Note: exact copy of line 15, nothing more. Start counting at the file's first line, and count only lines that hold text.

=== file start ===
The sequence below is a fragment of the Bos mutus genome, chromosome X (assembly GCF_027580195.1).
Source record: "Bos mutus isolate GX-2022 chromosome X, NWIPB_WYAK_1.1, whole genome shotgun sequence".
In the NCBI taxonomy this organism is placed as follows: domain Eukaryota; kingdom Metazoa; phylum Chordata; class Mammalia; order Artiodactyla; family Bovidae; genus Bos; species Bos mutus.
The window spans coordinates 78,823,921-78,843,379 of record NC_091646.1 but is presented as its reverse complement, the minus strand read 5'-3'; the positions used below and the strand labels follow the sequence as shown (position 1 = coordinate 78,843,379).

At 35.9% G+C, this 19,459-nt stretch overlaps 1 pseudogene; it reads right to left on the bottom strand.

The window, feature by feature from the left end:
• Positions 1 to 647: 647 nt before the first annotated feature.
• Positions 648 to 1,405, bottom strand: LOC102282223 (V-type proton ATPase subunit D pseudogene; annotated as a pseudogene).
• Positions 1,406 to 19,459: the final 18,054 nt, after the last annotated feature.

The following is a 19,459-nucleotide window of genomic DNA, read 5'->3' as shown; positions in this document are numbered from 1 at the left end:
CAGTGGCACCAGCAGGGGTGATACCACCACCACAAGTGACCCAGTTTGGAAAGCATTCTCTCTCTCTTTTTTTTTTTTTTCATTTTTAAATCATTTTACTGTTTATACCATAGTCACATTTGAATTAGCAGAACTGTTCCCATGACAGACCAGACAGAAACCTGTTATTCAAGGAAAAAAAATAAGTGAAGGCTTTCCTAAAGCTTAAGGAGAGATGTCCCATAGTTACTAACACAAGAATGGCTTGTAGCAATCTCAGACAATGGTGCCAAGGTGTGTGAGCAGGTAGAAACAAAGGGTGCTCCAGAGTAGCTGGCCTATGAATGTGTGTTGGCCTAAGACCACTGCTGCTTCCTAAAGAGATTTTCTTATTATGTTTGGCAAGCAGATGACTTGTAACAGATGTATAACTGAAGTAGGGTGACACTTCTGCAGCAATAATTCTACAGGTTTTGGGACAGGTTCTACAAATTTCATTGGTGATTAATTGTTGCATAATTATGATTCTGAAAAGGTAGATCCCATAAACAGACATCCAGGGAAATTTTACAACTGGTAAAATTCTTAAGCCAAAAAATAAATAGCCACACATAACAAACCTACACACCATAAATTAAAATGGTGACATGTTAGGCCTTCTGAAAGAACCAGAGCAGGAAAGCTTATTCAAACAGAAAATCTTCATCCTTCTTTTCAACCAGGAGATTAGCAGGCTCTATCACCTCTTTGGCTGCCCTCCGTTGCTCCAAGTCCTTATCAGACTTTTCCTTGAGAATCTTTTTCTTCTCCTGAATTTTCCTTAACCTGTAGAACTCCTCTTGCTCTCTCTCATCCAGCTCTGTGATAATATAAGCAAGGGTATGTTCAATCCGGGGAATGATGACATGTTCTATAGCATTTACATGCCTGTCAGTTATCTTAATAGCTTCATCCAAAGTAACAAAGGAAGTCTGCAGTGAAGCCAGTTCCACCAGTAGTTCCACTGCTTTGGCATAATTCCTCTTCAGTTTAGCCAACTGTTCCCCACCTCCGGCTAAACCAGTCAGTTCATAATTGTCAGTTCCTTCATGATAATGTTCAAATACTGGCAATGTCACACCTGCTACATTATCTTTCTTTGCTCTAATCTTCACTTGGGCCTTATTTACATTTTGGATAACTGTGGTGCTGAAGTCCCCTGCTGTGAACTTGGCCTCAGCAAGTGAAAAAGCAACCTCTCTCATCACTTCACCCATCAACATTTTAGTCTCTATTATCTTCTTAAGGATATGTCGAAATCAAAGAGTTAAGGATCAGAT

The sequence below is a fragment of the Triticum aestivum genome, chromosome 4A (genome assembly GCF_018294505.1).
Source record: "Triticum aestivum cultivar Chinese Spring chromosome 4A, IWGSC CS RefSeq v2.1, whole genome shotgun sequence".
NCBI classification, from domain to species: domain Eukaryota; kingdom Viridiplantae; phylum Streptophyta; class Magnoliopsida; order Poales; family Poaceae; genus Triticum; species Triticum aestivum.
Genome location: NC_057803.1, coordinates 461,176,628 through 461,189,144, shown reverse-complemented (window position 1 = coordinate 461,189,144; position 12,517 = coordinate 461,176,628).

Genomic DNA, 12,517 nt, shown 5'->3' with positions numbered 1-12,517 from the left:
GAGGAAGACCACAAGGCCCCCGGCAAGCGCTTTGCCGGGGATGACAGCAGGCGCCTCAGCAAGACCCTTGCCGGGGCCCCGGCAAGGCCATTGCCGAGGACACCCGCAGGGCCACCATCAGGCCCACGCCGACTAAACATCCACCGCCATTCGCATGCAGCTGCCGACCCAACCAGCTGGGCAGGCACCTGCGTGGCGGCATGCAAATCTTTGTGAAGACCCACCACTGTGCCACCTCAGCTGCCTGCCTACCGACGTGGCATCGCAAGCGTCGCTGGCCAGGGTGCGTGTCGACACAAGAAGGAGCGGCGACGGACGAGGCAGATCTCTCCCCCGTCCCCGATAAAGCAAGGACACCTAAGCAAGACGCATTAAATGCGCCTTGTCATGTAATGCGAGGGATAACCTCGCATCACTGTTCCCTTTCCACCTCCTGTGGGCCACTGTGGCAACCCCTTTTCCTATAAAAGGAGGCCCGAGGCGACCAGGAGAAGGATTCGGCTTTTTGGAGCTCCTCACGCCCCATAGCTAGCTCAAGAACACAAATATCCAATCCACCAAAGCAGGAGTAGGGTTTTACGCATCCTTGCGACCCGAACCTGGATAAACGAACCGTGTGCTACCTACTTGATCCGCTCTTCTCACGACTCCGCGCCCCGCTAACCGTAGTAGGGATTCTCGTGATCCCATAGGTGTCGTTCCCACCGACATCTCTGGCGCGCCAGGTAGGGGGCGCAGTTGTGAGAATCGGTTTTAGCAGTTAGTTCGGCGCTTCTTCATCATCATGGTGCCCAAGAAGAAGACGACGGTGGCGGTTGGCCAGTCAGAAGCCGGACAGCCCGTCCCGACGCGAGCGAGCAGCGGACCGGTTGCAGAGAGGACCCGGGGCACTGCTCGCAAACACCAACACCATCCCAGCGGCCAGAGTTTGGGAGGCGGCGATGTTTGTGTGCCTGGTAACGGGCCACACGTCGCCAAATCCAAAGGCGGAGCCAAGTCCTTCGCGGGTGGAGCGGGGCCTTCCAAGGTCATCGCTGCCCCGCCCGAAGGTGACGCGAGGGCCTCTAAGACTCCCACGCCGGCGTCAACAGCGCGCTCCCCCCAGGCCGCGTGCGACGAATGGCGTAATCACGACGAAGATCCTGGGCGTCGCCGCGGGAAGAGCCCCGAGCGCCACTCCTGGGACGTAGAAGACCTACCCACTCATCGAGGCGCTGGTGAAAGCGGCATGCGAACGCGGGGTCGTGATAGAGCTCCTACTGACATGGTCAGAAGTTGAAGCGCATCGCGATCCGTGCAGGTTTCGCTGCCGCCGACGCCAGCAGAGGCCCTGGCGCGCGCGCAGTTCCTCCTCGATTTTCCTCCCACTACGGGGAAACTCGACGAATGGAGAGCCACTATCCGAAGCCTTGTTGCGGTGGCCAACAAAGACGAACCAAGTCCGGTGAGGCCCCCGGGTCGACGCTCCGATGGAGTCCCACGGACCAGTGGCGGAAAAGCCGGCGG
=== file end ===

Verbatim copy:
Genome location: NC_057803.1, coordinates 461,176,628 through 461,189,144, shown reverse-complemented (window position 1 = coordinate 461,189,144; position 12,517 = coordinate 461,176,628).